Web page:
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State survey says Virginia failing to serve low-income mothers

Nichole Wardlaw, a midwife with the American College of Nurse-Midwives, speaks at a press event at the capital.
Brad Kutner, Radio IQ
Nichole Wardlaw, a midwife with the American College of Nurse-Midwives, speaks at a press event at the capital.

This story was reported and written by Radio IQ.

A new survey from the state shows low-income mothers, supported by subsidized health care plans, aren’t getting the care they’ve been promised.

Kenda Sutton-El is director of Birth in Color and a mother from Virginia’s Northern Neck. Her group supports pregnant Black women across the Commonwealth and said a new study from the state suggests what she’s known all along:

“Instead of saying Black women are three times more likely to die, we have to start using language like the system is actually murdering Black women at three times the rate,” Sutton-El said.

The survey was included as part of a study from Virginia’s Department of Medical Assistance Services, the agency which manages low income, Medicaid recipients, including for people who gain access to coverage during their pregnancy. It shows responses from medical providers and the companies that facilitate coverage are not delivering as promised.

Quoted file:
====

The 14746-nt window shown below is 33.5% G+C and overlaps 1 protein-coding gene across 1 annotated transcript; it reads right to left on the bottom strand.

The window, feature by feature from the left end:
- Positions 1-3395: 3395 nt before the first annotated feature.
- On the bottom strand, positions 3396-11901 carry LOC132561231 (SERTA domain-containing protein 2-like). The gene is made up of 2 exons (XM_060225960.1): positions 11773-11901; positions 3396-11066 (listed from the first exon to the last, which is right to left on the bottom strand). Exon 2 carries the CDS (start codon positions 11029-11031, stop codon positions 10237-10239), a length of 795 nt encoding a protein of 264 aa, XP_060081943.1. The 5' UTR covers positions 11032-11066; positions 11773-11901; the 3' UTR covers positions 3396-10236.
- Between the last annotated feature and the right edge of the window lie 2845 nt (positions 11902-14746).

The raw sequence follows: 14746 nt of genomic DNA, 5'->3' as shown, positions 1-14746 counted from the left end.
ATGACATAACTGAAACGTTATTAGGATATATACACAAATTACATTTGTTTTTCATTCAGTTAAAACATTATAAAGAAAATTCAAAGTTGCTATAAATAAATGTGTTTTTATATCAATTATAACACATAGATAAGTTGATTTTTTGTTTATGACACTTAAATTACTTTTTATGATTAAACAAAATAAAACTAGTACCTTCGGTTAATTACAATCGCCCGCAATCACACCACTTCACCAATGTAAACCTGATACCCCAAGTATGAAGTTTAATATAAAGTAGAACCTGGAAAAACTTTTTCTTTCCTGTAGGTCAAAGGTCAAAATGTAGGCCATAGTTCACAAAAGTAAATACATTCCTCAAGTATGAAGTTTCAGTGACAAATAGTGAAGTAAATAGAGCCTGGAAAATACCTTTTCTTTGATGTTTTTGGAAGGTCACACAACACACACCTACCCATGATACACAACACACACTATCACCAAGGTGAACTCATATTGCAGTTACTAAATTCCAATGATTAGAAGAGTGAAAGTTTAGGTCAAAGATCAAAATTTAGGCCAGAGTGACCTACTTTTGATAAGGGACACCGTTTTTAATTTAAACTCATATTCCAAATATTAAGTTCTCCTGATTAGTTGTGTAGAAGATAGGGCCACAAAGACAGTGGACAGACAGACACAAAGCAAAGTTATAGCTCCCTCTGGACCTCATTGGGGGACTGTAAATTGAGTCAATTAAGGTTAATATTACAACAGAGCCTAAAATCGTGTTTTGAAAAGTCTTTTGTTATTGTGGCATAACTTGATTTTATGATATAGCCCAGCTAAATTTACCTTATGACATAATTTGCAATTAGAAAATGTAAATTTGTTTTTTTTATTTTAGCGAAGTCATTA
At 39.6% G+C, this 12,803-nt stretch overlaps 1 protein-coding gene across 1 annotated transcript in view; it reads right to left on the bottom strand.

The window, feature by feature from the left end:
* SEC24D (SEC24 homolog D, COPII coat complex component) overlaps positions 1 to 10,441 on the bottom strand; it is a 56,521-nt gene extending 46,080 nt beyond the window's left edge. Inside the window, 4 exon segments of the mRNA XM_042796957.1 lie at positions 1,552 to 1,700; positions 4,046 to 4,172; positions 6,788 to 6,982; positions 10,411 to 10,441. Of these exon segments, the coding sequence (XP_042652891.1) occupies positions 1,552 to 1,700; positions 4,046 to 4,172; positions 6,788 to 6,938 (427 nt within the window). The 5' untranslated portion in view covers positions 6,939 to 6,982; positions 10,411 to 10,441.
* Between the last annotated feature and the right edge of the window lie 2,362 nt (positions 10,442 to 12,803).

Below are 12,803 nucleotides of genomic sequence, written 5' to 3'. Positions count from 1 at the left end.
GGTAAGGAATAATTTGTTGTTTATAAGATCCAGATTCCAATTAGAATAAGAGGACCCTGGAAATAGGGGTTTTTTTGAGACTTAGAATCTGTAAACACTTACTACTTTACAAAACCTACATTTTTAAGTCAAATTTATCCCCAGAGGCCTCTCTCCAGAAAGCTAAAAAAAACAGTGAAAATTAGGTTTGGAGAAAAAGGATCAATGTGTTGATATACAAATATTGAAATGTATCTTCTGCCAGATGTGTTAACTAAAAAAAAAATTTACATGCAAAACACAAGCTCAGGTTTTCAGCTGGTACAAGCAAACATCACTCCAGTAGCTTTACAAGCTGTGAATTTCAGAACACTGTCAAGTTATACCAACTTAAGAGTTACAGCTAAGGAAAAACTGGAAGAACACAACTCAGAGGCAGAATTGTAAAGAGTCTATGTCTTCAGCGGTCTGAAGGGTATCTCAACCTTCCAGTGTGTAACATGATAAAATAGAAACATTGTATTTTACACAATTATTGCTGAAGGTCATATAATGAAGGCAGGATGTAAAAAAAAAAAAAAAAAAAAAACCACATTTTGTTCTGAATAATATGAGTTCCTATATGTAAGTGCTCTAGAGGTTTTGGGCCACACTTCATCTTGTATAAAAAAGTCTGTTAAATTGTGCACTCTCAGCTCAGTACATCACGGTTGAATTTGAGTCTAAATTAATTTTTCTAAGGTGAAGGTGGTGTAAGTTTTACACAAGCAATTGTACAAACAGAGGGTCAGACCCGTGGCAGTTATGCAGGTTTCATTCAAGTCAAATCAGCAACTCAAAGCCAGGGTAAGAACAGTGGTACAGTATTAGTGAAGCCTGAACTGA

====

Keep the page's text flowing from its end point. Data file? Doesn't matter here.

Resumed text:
So-called “secret shoppers” tried to access care but less than two-thirds of calls were answered and less than one-third accepted Virginia Medicaid.

These renewed concerns about the survey and Virginia’s maternal health system were presented by members of the PUSH Maternal Health Coalition. Nichole Wardlaw is a midwife with the American College of Nurse-Midwives who said implicit bias remains an issue.

“A white family comes in, they have eight kids, oh that’s a nice family," Wardlaw said. "A Black family comes in, they have eight kids, ‘why do they have so many children?’”

In a written statement sent after Tuesday's press conference, the Virginia Association of Health Plans (VAHP) which represents the intermediary plan managers said the survey has "significant limitations that make it difficult to draw systemic conclusions about access to care."

And there may be some good news; as state Medicaid plans go to renew their contracts which gives them access to hundreds of millions in taxpayer dollars, they’re facing new requirements for implicit bias training and more reporting on how their patients and providers interact.

Still, PUSH is asking for those requirements to be reinforced via legislation slated for the 2025 session.

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